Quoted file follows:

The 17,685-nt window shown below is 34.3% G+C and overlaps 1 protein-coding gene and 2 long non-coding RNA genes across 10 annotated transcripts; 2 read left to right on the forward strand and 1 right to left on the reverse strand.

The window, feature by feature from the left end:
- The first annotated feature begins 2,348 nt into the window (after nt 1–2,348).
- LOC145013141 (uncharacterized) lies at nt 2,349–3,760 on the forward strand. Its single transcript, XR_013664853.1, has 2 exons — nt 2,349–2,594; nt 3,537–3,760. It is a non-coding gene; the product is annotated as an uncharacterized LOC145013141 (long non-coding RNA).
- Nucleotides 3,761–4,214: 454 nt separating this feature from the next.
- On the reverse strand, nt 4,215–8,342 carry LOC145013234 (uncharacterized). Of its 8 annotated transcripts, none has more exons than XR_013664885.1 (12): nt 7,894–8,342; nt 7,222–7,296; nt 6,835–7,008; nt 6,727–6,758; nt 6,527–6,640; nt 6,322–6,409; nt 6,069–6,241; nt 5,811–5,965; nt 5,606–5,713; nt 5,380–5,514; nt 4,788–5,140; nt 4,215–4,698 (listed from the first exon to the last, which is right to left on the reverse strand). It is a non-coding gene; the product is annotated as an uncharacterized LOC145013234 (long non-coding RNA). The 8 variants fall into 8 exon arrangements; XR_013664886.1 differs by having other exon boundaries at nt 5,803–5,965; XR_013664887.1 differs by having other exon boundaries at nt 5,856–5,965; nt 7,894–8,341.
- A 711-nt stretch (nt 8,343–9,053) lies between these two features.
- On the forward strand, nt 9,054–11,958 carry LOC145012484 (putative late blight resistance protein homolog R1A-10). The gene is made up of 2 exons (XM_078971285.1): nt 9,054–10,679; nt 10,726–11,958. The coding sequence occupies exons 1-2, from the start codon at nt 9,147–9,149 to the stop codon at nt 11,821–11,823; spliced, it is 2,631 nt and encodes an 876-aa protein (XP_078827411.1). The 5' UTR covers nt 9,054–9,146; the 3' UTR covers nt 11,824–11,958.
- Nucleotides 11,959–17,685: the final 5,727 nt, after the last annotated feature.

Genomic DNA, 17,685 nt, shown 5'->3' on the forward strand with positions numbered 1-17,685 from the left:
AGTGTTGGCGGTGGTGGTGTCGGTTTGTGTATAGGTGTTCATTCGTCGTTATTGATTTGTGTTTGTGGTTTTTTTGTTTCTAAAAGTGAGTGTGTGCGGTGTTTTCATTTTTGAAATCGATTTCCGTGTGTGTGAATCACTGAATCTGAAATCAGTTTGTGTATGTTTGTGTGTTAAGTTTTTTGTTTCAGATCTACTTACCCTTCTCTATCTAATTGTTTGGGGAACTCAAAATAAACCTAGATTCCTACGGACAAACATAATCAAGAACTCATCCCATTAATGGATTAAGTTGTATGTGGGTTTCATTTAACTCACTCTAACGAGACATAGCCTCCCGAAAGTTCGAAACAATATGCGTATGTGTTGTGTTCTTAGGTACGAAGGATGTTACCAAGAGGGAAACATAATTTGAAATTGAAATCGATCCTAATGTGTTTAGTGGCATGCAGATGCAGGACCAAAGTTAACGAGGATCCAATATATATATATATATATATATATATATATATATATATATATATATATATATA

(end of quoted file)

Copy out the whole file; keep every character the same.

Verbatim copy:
The 17,685-nt window shown below is 34.3% G+C and overlaps 1 protein-coding gene and 2 long non-coding RNA genes across 10 annotated transcripts; 2 read left to right on the forward strand and 1 right to left on the reverse strand.

The window, feature by feature from the left end:
- The first annotated feature begins 2,348 nt into the window (after nt 1–2,348).
- LOC145013141 (uncharacterized) lies at nt 2,349–3,760 on the forward strand. Its single transcript, XR_013664853.1, has 2 exons — nt 2,349–2,594; nt 3,537–3,760. It is a non-coding gene; the product is annotated as an uncharacterized LOC145013141 (long non-coding RNA).
- Nucleotides 3,761–4,214: 454 nt separating this feature from the next.
- On the reverse strand, nt 4,215–8,342 carry LOC145013234 (uncharacterized). Of its 8 annotated transcripts, none has more exons than XR_013664885.1 (12): nt 7,894–8,342; nt 7,222–7,296; nt 6,835–7,008; nt 6,727–6,758; nt 6,527–6,640; nt 6,322–6,409; nt 6,069–6,241; nt 5,811–5,965; nt 5,606–5,713; nt 5,380–5,514; nt 4,788–5,140; nt 4,215–4,698 (listed from the first exon to the last, which is right to left on the reverse strand). It is a non-coding gene; the product is annotated as an uncharacterized LOC145013234 (long non-coding RNA). The 8 variants fall into 8 exon arrangements; XR_013664886.1 differs by having other exon boundaries at nt 5,803–5,965; XR_013664887.1 differs by having other exon boundaries at nt 5,856–5,965; nt 7,894–8,341.
- A 711-nt stretch (nt 8,343–9,053) lies between these two features.
- On the forward strand, nt 9,054–11,958 carry LOC145012484 (putative late blight resistance protein homolog R1A-10). The gene is made up of 2 exons (XM_078971285.1): nt 9,054–10,679; nt 10,726–11,958. The coding sequence occupies exons 1-2, from the start codon at nt 9,147–9,149 to the stop codon at nt 11,821–11,823; spliced, it is 2,631 nt and encodes an 876-aa protein (XP_078827411.1). The 5' UTR covers nt 9,054–9,146; the 3' UTR covers nt 11,824–11,958.
- Nucleotides 11,959–17,685: the final 5,727 nt, after the last annotated feature.

Genomic DNA, 17,685 nt, shown 5'->3' on the forward strand with positions numbered 1-17,685 from the left:
AGTGTTGGCGGTGGTGGTGTCGGTTTGTGTATAGGTGTTCATTCGTCGTTATTGATTTGTGTTTGTGGTTTTTTTGTTTCTAAAAGTGAGTGTGTGCGGTGTTTTCATTTTTGAAATCGATTTCCGTGTGTGTGAATCACTGAATCTGAAATCAGTTTGTGTATGTTTGTGTGTTAAGTTTTTTGTTTCAGATCTACTTACCCTTCTCTATCTAATTGTTTGGGGAACTCAAAATAAACCTAGATTCCTACGGACAAACATAATCAAGAACTCATCCCATTAATGGATTAAGTTGTATGTGGGTTTCATTTAACTCACTCTAACGAGACATAGCCTCCCGAAAGTTCGAAACAATATGCGTATGTGTTGTGTTCTTAGGTACGAAGGATGTTACCAAGAGGGAAACATAATTTGAAATTGAAATCGATCCTAATGTGTTTAGTGGCATGCAGATGCAGGACCAAAGTTAACGAGGATCCAATATATATATATATATATATATATATATATATATATATATATATATATATATA